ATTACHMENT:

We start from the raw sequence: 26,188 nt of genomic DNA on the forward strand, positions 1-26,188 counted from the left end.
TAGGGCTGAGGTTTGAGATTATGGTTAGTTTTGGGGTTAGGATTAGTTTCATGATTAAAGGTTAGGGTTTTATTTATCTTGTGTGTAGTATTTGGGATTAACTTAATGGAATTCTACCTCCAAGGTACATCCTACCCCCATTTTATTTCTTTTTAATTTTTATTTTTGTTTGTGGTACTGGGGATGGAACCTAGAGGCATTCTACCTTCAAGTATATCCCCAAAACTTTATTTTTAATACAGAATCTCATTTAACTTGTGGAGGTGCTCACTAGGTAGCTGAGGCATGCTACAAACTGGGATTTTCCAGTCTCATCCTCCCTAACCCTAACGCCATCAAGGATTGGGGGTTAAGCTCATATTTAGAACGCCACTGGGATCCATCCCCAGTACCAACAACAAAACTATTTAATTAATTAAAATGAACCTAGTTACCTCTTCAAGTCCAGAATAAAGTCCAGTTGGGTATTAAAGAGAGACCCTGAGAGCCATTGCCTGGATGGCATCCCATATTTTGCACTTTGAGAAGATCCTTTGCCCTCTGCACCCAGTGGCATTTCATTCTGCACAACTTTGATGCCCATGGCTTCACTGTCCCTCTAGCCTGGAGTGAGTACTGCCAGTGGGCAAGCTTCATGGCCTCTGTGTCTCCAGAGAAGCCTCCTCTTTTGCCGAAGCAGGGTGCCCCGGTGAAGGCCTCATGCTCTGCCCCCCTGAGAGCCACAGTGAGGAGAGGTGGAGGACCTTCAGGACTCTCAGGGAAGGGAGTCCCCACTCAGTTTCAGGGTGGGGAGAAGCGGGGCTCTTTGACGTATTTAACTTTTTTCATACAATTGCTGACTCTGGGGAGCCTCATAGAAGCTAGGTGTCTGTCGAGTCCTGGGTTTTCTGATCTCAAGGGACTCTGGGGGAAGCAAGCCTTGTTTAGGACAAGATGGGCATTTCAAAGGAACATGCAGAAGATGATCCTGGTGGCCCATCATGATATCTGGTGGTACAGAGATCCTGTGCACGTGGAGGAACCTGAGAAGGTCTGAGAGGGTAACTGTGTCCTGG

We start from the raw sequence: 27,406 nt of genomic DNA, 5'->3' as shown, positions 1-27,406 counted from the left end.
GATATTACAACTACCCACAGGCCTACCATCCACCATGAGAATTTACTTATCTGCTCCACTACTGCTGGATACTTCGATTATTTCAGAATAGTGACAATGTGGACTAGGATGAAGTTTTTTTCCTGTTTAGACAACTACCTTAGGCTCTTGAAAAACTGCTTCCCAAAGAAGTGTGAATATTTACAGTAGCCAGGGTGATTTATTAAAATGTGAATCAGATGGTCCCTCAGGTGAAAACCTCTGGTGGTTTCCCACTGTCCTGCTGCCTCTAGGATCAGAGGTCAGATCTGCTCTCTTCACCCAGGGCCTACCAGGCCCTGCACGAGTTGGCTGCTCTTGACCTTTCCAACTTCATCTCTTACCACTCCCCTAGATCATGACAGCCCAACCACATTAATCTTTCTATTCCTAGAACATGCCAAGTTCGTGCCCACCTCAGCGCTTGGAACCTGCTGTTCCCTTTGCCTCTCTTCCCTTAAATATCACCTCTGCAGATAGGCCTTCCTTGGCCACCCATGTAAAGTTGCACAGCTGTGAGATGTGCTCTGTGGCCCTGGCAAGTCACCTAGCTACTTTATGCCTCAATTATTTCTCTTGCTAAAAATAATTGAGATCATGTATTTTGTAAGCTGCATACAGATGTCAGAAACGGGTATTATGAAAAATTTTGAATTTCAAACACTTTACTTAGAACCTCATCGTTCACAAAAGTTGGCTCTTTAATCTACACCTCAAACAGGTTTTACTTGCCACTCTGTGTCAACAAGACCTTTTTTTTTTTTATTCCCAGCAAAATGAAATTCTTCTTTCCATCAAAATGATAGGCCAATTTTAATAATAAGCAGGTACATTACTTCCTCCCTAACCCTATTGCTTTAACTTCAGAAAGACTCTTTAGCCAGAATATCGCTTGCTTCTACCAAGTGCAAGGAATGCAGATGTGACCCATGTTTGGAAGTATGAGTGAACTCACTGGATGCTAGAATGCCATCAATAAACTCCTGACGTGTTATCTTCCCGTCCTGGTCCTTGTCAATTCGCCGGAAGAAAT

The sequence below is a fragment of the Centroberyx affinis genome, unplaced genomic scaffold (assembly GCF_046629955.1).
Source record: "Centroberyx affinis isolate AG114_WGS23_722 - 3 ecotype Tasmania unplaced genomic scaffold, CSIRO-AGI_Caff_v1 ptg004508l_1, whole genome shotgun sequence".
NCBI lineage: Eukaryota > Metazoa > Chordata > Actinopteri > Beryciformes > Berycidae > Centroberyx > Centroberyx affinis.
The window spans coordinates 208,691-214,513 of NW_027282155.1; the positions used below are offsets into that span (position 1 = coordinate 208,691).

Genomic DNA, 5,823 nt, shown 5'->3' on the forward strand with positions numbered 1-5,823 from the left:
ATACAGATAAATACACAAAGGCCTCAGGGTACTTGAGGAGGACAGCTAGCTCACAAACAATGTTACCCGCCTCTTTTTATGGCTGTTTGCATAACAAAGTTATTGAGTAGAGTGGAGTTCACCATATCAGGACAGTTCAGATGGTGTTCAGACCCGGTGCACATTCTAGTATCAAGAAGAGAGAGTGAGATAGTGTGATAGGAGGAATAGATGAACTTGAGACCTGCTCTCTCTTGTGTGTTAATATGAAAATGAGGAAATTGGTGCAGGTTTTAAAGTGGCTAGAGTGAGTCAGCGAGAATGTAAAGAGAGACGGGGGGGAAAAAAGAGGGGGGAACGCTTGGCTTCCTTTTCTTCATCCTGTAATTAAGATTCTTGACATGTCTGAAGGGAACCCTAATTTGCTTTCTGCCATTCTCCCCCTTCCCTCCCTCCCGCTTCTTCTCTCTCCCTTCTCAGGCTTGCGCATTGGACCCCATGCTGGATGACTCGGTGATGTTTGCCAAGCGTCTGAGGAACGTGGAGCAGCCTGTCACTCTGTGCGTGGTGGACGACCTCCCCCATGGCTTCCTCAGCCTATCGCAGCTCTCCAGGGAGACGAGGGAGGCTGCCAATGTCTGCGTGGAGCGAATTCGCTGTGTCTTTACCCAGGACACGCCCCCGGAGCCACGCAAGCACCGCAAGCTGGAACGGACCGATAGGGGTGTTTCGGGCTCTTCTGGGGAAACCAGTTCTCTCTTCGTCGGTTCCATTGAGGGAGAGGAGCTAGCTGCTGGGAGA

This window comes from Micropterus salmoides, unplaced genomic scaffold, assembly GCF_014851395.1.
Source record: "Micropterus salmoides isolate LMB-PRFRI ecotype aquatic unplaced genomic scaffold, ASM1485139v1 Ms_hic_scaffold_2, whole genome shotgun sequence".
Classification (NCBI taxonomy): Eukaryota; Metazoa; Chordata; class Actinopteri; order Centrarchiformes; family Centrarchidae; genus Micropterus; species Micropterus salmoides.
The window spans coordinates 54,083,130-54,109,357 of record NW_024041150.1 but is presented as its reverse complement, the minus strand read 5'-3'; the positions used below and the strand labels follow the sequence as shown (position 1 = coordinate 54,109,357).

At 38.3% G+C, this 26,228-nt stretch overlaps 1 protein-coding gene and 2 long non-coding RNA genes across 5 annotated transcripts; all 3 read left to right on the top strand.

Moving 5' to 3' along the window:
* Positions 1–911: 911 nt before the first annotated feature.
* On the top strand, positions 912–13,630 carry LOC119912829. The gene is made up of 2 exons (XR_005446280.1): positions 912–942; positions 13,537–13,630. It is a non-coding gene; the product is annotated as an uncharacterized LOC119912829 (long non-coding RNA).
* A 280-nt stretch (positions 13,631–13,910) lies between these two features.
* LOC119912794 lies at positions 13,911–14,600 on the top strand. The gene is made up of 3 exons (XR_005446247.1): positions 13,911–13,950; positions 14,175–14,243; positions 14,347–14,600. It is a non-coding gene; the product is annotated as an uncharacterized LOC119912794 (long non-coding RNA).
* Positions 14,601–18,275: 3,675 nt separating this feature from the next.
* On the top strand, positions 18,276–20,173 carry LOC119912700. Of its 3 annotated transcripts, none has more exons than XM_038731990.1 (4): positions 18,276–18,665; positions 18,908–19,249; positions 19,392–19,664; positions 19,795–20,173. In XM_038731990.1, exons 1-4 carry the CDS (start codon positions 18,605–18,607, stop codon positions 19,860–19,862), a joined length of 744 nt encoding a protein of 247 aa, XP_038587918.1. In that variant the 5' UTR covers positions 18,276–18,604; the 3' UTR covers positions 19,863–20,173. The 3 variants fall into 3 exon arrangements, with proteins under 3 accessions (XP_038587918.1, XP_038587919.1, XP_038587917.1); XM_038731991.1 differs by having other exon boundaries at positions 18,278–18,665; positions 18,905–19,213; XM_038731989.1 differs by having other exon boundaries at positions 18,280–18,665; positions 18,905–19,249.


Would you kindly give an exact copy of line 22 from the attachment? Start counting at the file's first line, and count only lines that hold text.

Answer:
* On the top strand, positions 18,276–20,173 carry LOC119912700. Of its 3 annotated transcripts, none has more exons than XM_038731990.1 (4): positions 18,276–18,665; positions 18,908–19,249; positions 19,392–19,664; positions 19,795–20,173. In XM_038731990.1, exons 1-4 carry the CDS (start codon positions 18,605–18,607, stop codon positions 19,860–19,862), a joined length of 744 nt encoding a protein of 247 aa, XP_038587918.1. In that variant the 5' UTR covers positions 18,276–18,604; the 3' UTR covers positions 19,863–20,173. The 3 variants fall into 3 exon arrangements, with proteins under 3 accessions (XP_038587918.1, XP_038587919.1, XP_038587917.1); XM_038731991.1 differs by having other exon boundaries at positions 18,278–18,665; positions 18,905–19,213; XM_038731989.1 differs by having other exon boundaries at positions 18,280–18,665; positions 18,905–19,249.